As victims recovered, investigators continued to search Wednesday (May 7) for the cause of a massive roof collapse at the old Bethlehem Steel Mill near Baltimore, MD.
Nine workers were hospitalized, including some critically injured, after the roof of the former Sparrows Point mill gave way at 10 a.m. Monday (May 5) during demolition, authorities said.
All 13 workers who were in the building at the time were accounted for, according to their employer, Detroit-based demolition contractor MCM Management Corp.
MCM was acting as a subcontractor for Hilco Global, which is liquidating the plant and clearing the property, reports said.
Photos: CBS/WBAL-TV screen grabs
Thirteen workers were inside the old Bethelem Steel plant when the roof caved in. Despite some critical injuries and falls of up to 40 feet, the nine injured workers are expected to recover.
The plant closed in 2012. At its height in the 1950s, it employed more than 30,000, reports said.
Collapse and Response
Baltimore County Police reported Tuesday that some workers were apparently dismantling part of the building while others were conducting asbestos removal. An asbestos crew was working from a light truck 40 feet in the air when the structure caved in around them.
About 65 personnel from Baltimore County Fire Department responded to the scene, along with 25 pieces of apparatus. Seven medic units, along with two helicopters from the Maryland State Police, treated and transported the injured.
When police arrived, three victims had been rescued, but two severely injured workers remained inside. The Fire Department retrieved the two trapped workers minutes later.
Nine workers were injured in all, although early accounts erroneously reported five injured, authorities said. Most of the injured were identified as asbestos workers.
Police reported later that day that two of the workers remained in critical condition and one in serious condition. All were expected to recover.
The nine workers are from Maryland, Michigan, Ohio and Georgia and include a father and son.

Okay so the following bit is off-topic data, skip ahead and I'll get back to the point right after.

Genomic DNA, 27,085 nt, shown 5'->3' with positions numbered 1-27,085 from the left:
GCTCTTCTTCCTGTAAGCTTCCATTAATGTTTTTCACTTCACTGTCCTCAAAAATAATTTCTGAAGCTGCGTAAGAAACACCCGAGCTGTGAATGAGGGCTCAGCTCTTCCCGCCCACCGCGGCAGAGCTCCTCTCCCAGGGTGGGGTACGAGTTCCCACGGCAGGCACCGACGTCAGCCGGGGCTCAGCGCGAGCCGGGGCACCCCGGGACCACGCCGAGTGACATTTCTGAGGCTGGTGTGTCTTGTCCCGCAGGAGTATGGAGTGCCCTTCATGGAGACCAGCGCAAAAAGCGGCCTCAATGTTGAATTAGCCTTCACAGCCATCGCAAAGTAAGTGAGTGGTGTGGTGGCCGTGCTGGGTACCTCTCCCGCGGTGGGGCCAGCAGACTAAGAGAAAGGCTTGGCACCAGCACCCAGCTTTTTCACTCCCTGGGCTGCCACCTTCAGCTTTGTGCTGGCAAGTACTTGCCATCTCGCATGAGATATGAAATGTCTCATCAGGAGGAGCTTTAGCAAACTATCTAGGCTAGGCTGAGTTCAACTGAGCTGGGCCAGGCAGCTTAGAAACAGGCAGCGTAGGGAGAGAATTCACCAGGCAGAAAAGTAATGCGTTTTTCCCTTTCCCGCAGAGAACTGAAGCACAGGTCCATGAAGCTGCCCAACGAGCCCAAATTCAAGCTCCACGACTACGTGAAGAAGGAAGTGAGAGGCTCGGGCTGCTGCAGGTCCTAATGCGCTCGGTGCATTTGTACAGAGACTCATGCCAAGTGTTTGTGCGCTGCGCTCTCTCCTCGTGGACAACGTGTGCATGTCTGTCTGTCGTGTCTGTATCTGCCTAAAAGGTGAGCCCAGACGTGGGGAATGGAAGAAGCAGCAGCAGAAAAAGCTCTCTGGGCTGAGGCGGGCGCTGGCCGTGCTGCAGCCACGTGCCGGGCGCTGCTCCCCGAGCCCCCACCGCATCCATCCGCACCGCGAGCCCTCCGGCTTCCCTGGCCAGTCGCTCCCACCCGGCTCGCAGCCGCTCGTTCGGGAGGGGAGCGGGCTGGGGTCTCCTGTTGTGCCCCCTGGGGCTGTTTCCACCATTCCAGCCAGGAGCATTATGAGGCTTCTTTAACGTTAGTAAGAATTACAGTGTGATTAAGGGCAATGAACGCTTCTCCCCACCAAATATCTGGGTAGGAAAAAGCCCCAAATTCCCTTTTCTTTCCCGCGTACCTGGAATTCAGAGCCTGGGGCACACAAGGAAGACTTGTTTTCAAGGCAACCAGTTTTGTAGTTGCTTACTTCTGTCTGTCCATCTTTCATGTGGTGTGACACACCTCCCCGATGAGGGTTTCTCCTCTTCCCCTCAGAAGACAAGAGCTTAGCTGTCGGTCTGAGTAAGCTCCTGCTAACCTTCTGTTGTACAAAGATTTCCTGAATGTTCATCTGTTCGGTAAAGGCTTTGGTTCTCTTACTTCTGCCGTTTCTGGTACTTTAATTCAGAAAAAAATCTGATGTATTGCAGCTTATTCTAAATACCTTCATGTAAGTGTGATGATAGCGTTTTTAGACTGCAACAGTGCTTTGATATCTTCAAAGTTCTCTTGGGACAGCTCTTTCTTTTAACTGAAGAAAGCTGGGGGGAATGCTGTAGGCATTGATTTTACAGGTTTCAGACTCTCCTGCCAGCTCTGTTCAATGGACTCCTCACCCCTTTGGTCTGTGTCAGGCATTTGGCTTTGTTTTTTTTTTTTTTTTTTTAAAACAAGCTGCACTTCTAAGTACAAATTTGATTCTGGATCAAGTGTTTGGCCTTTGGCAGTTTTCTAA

'Mom, I Almost Died'
Eleanor Burkett, the mother of one of the injured workers, told the Baltimore Sun that her son had fallen 30 feet in the collapse and was "doing as well as can be expected."
The cantilever collapse, as opposed to a pancake collapse, almost certainly saved lives, authorities said.
"'Mom, I almost died,'" worker John Hawthorne, 42, told his mother, she said.
Added Burkett: "The whole thing just caved in on everybody."
Maryland Occupational Safety and Health (MOSH) was investigating the cause of the collapse. A full report is not expected for several months.
MCM Management has been on the Sparrows Point site for about a year and a half, and the Occupational Safety and Health Administration has issued no citations against the company on this project. OSHA inspected the company at the site in November 2013, according to OSHA records.
"MCM has initiated an investigation into the incident and is working with state and local authorities to determine the cause," the company said in a statement. "MCM is focused on the recovery of its nine workers and asks the public to keep them and their families in their thoughts and prayers."
Apparently coincidentally, inspectors from the Maryland Department of the Environment were on their way to site for a periodic inspection when the collapse occurred, a DEP spokesman told the Sun.
The toll would have been worse if the building had not collapsed in the middle, fire officials told WBAL-TV.
"A cantilever collapse is when the roof will fail in the middle and fall like this, where with a pancake collapse, the whole roof is on top of them," Baltimore County Fire Department Lt. Paul Massarelli told the news outlet.
"So this way it gave them areas to escape from, where otherwise it would have been—they probably would not have had a place to escape."
Michael Lewis, an official with the local Sparrows Point union, told the Sun that the incident could have been worse.
"It's sad," he said, "because the guys are down there just trying to make a living."